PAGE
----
I’m ashamed to say it, but it’s taken me six years to complete Bioshock Infinite. Not due to the games’ difficulty, but rather my tendency to be easily distracted. There was an arrival of a baby close to this time too, so the distraction in this case is entirely warranted!
Having decided that I’ll prioritise my backlog based on historic purchases as well as disk space, Bioshock is beating the competition hands down. It’s a whopping install, some 43Gb when you factor in the “Burial at Sea” DLC.
The Bioshock series started in 2007 by Irrational Games under 2K Games with a change of developer mid-way through for Bioshock 2. The original creative team developed the first game and Bioshock Infinite.
The original Bioshock, set around the underwater city of Rapture is a classic. Bioshock Infinite follows this trend, where the character develops super-human powers that are incredibly handy at fighting the multitude of baddies that the city has kindly provided for you.
The original Bioshock was entertaining and enjoyable, certainly worthy of all the positive reviews it received. Bioshock Infinite however, is much more. It’s an amazing game with a deep and rich narrative. Combine this with punchy, vivid graphics and an involving gameplay mechanics system which made the original such fun!
Having played Bioshock on the XBox 360, it is a prime candidate for the steam controller, especially as it has controller support within Steam.
There’s been plenty of time for people to create and tweak a controller setting for this game and I found BLU3’s controller config rather good. I had a minor niggle with Right Pull not behaving as expected, but this can be tweaked. See the full post on the Bioshock Infinite Steam Controller Config post for a more detailed snapshot.
I’ve used ReShade for a number of years, admittedly with mixed results and in some cases, serious flaws. Bioshock Infinite is a game that works brilliantly with ReShade, even on default settings. ReShade is one of those tools which if you spend time on the config, you’ll potentially see some amazing results.
I’m mostly lazy or go through bouts of wanting full-on config / benchmarking sessions, versus, just going with some defaults. The defaults here are pretty amazing, providing deep, rich and lush colours.
The one major flaw encountered was the random crackle that would occur when using wireless headphones. It tends to happen after about an hour of gameplay, but renders the game unplayable when it occurs.
The sound distorts in such a way that ironically, sounds like it’s an underwater radio. Which for a game series based in the depths of the sea, is either a neat trick or just coincidence.
It also seemed to happen when going back to the steam overlay in big picture mode. The only fix was to restart the game which is highly annoying.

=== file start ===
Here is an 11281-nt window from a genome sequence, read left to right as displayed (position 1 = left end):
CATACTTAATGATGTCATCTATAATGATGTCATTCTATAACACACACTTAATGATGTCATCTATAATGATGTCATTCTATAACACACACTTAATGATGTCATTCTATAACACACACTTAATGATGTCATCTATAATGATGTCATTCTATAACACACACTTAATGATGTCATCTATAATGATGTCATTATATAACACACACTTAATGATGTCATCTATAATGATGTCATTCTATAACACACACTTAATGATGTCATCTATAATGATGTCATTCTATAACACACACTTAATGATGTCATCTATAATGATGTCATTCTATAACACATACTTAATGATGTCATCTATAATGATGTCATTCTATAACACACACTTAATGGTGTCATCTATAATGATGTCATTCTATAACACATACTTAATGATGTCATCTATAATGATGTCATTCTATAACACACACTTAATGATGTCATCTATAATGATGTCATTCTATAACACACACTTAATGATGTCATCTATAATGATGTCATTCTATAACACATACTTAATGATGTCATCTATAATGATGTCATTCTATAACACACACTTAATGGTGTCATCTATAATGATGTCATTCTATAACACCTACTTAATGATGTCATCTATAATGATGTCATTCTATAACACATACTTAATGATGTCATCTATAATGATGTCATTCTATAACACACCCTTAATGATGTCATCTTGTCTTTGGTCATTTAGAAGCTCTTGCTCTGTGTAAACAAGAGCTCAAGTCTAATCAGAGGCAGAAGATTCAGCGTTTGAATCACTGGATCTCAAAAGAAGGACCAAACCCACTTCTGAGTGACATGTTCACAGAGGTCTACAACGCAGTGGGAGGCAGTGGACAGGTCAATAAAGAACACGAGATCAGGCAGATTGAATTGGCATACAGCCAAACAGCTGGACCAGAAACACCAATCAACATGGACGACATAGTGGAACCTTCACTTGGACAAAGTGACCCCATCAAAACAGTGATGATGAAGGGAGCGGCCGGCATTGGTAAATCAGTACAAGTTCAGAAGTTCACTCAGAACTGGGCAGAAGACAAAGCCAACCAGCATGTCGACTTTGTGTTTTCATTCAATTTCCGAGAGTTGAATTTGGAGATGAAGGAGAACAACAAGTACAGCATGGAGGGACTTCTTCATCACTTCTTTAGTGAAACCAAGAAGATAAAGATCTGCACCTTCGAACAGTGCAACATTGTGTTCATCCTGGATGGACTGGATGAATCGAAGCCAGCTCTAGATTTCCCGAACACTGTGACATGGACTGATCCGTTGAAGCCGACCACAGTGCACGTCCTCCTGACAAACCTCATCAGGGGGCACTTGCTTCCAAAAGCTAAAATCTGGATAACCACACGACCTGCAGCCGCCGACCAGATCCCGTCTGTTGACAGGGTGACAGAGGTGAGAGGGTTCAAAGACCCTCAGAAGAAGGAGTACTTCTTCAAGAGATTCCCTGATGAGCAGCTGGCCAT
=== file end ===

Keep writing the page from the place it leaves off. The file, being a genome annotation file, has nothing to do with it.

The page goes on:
The downside of retro playing titles, even after 6 years is that bugs are likely here to stay!
Immediately as Bioshock Infinite starts, the scenery is lush with colour and highly detailed. The original Bioshock achieved a similar feat so it’s fantastic that Bioshock Infinite continues that trend of making the world look beautiful.
Set within 1912, the game features a stunning backdrop of scenery and characters, all beautifully rendered in that almost art-deco style. Its a genre that works well and Bioshock Infinite nails it perfectly.
Bioshock Infinite in 4K
Ultra HD up to 4K produced amazing results. With ReShade applied, the default colour contrast is maybe too high, but this depends on individual preference and can be tweaked.
UI scaling isn’t so great in 4K unfortunately. Whilst the 1080ti can handle the higher frame rates, my eyes cannot and reading such small text and ammo levels was too difficult!
Gameplay & Mechanics
The Steam Controller with plenty of customisation options ensure vigour, weapons and overall gameplay are catered for. It doesn’t take long to get things working as you’d like.
The gameplay mechanics are somewhat similar to Skyrim, with dual controls matched to regular weapons on the right and special “Vigor” moves on the left. It’s a simpler version but works well.
There’s a kind of levelling up in terms of weapons but these are purchased through various vending machines throughout the game. Thankfully, there’s no buy-to-win so all upgrades are earned through hard work, killing and some running away.
The story is nothing short of amazing and full credit to the creative team responsible as it hits all the notes to increase the immersion. Detailed characters, sub-plots and such vivid backdrops provide continuous awe-inspiring moments.
At times, it gets dark, very dark, but I absolutely loved it. The game provides many key moments, so thought provoking, or plain interesting in terms of player storyline or even just background info. The screengrab below being a prime example, what did he do, who is it, how did this happen?
I’m aware that this tells me more about my personality than I’d care to explore. Visiting the sight in the chair, I should have just acknowledged and carried on my (subdued) way. I didn’t, but being honest, I’d bet you would do the same. Pan around the body clicking all you can for any clues or inventory items before finally seeing if you can shoot / slash the character to review any additional effects.
Bioshock Infinite is a masterpiece, both visually and in gameplay terms. I’m gutted I took so long to get round to playing it as I would have been even more impressed on release. The storyline is immersive, engaging and highly detailed. I just hope after the disbanding of the development team this isn’t the last of the series. If they release a new Bioshock title, I’ll be all over it as close to release as possible.
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